Constraints are imposed conditions, rules or limiting factors. Geometric and numeric constraints occur in engineering and computer-aided design, with applications in a number of mechanical design areas, including architectural drafting and robotics. There is a clear difference between a geometric constraint and a numeric constraint. Simply put, a geometric constraint relates to other parts of a geometric figure, whereas a numeric constraint is a set number not relative to other parts of a design. Both geometric and numeric constraints define the dimensions of objects in computer-aided design, or CAD, modeling systems.
Types of Geometric Constraints
Geometric constraints define specific points on geometric objects and determine their orientations to other objects. Some examples of geometric constraints include parallelism, perpendicularity, concentricity and symmetry. Parallelism occurs when two or more lines or axes of curves are equidistant from each other. Perpendicularity is a constraint in which lines or axes of curves intersect at right angles. Concentricity arises when two or more arcs, circles or ellipses share the same center point. Symmetry occurs when selected lines or curves become symmetrically constrained around a selected line. A CAD-based method called "geometric constraint solving" involves finding the configurations of lines, points, circles, and other geometric figures that are constrained to have established relationships to each other.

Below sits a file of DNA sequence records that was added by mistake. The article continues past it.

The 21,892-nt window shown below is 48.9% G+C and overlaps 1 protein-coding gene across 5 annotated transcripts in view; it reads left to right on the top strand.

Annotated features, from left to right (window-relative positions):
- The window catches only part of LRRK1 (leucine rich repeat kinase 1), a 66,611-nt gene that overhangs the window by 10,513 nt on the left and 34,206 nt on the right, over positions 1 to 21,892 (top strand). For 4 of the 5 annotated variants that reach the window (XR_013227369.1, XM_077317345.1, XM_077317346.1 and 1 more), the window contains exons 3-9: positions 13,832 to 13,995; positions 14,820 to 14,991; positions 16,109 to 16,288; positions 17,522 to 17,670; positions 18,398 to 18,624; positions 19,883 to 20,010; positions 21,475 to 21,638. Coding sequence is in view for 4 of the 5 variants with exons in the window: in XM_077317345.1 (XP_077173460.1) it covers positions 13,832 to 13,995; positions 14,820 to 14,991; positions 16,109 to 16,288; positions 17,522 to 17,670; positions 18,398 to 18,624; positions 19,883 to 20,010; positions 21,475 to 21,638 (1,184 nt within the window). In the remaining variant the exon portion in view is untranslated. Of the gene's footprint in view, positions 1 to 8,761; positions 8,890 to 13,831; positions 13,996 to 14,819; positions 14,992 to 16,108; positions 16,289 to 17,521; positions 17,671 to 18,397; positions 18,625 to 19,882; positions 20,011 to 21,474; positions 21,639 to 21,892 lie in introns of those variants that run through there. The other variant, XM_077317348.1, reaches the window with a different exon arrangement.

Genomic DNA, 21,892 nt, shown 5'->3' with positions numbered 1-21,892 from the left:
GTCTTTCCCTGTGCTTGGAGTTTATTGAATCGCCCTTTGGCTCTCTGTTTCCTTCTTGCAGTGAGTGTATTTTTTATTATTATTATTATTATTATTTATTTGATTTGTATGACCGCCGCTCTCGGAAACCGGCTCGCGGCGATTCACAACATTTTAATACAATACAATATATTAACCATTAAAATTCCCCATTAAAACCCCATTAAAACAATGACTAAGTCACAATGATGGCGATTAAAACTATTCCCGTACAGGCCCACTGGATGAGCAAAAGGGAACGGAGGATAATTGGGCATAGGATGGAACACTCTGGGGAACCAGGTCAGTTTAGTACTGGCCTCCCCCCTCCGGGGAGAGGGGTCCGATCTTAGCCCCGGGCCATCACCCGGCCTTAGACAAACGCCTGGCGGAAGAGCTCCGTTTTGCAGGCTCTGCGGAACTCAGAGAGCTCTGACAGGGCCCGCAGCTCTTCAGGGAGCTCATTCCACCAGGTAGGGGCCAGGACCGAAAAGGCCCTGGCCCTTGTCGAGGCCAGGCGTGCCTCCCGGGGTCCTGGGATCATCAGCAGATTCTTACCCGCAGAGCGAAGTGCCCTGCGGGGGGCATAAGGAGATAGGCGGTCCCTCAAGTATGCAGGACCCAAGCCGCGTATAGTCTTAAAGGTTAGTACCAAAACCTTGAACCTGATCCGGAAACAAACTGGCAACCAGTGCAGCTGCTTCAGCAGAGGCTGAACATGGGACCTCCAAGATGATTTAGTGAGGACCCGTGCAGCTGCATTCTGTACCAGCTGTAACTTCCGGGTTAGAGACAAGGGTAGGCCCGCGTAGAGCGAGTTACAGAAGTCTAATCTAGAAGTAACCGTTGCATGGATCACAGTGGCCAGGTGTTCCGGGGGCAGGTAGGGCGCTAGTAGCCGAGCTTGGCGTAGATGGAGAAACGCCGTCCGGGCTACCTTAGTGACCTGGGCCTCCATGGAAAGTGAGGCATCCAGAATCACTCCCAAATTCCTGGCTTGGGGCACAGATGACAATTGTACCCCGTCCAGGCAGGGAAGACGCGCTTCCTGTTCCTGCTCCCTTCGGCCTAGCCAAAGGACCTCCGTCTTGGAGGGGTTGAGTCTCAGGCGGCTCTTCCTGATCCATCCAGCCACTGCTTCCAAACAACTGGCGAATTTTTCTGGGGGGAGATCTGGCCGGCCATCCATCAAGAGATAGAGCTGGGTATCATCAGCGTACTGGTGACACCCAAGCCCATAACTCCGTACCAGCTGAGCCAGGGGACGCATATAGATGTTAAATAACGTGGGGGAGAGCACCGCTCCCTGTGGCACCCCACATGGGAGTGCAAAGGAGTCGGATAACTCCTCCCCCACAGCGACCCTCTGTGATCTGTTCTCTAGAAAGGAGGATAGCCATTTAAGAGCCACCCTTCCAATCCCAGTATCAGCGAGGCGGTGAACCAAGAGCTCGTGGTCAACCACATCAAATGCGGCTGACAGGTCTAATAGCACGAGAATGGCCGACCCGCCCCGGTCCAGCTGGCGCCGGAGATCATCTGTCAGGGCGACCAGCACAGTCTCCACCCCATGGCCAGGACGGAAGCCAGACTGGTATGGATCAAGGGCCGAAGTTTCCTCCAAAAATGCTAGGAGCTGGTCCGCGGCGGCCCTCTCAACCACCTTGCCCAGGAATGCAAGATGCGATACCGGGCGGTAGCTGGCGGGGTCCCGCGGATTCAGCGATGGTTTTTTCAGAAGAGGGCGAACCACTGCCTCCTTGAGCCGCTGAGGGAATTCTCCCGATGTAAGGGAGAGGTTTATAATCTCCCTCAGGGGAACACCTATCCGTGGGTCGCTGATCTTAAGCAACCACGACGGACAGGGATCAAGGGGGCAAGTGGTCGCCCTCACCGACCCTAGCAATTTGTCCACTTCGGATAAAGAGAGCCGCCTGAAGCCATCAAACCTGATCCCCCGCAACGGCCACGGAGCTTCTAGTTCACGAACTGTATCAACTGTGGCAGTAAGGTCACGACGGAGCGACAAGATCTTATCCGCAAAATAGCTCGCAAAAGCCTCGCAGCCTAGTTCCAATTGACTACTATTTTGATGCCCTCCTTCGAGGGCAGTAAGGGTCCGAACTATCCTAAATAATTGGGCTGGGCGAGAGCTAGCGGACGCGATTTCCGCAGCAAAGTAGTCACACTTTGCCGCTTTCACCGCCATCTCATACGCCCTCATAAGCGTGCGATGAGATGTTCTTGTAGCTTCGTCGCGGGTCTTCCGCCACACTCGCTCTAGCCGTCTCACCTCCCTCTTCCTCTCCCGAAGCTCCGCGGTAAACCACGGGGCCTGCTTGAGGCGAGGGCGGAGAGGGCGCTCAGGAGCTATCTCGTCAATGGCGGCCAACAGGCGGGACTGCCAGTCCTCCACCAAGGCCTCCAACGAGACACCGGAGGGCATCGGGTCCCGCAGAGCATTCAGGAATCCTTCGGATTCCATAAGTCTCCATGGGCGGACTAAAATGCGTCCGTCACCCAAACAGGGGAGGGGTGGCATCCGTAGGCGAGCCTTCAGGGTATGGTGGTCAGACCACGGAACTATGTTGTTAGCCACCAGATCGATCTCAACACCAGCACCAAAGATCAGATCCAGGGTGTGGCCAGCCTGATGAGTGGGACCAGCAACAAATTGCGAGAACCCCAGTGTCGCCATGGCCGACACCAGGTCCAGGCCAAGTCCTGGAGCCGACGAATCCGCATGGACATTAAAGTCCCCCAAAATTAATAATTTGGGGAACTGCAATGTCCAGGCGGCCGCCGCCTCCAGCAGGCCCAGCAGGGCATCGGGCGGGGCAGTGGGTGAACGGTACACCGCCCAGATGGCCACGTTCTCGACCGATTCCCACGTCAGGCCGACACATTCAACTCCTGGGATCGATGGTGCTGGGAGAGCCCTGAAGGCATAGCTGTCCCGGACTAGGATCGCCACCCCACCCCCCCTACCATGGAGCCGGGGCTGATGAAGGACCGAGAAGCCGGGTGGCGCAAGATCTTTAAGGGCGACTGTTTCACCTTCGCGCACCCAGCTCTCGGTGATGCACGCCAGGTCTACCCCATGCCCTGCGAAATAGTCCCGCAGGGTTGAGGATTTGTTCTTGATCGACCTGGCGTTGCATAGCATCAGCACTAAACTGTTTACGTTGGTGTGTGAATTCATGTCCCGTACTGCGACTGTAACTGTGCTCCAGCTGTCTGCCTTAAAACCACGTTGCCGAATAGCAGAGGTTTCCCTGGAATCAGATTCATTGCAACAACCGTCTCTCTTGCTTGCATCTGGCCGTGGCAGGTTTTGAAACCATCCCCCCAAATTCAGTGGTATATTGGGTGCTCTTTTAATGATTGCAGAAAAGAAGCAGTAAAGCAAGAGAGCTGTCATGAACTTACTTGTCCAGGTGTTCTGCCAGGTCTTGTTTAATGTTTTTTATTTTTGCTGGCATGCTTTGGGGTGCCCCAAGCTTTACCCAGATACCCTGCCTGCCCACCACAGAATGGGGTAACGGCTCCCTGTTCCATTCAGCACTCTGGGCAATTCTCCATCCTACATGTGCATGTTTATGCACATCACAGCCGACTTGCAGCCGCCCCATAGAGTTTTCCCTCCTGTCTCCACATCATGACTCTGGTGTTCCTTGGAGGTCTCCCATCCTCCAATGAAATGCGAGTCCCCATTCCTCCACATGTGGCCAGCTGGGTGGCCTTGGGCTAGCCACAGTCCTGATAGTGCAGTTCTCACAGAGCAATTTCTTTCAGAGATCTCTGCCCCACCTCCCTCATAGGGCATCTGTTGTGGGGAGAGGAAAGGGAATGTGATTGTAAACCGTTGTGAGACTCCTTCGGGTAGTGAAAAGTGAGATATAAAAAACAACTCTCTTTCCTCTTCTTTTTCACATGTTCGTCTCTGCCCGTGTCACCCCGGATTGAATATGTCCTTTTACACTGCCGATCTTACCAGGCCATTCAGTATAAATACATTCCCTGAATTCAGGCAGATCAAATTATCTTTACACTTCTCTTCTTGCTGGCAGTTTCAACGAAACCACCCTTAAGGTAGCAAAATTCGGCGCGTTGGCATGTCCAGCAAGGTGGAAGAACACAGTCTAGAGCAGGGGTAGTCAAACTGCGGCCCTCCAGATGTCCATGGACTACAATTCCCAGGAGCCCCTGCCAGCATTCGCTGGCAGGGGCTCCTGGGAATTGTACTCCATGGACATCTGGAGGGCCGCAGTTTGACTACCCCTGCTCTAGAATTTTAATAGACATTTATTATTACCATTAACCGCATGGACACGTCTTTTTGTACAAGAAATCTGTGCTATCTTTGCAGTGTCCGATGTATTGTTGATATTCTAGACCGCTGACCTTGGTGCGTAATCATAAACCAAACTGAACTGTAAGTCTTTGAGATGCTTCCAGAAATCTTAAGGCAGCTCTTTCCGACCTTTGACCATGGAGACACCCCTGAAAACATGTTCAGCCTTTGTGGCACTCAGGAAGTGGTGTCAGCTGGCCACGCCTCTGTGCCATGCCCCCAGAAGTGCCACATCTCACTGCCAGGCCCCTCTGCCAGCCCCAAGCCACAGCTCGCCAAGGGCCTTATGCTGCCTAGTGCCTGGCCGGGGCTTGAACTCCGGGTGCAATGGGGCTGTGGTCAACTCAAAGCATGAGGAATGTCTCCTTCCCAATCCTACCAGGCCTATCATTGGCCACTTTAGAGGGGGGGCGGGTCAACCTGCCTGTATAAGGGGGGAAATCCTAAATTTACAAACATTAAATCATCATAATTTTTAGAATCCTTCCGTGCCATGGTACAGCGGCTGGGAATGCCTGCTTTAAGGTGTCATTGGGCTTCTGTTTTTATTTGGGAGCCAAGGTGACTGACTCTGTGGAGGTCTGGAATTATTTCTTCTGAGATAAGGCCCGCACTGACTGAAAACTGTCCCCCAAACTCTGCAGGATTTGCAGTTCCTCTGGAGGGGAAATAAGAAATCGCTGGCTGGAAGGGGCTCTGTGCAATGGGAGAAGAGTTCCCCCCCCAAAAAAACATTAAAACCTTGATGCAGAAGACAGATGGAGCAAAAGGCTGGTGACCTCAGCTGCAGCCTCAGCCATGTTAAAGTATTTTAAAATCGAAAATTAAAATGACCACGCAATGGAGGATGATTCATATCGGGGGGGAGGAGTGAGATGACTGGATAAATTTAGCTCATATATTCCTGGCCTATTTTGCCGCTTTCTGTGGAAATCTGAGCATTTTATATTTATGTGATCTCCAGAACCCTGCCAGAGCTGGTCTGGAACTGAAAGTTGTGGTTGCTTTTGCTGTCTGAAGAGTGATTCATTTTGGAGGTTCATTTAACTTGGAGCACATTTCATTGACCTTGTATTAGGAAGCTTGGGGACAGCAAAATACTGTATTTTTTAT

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Types of Numeric Constraints
Numeric constraints are simply number values. They can be integers or algebraic equations used to control the dimensions or location of a geometric figure. A numeric constraint can refer to measurements such as distance and size, while limiting the range of those possibilities. The length, width and depth of a geometric figure are examples of numeric constraints. Numeric constraints impose restrictions on designs because they do not change in relation to other geometric objects.
Geometric Constraints in AutoCAD
Using the AutoCAD software application, you can constrain two geometric objects by performing certain commands. For example, you can select a location on a figure and then select a location on another figure that will move toward the first until those selected points coincide. Until you remove the constraint, these objects will continue to have this relationship. If you use a command on a constrained object, it affects the other objects that depend on the constraint. For example, when you constrain two objects to be symmetrical, rotating the line of symmetry will rotate the constrained objects as well. The "Auto Constrain" feature in AutoCAD applies a set of constraints automatically, depending on your choice of objects.
Geometric Constraints in TurboCAD
TurboCAD is another computer-aided design program that uses constraints. TurboCAD's specific constraints feature is called the "Constraint Manager," which automates the process of working with different types of constraints. It allows you to manipulate the spatial relationship between objects and develop predictive outcomes during the design modification process. Using constraints properly is an effective, time-saving technique as you execute your design. There are comprehensive tutorials available, both online and offline, providing step-by-step instructions on how to use TurboCAD's "Constraint Manager."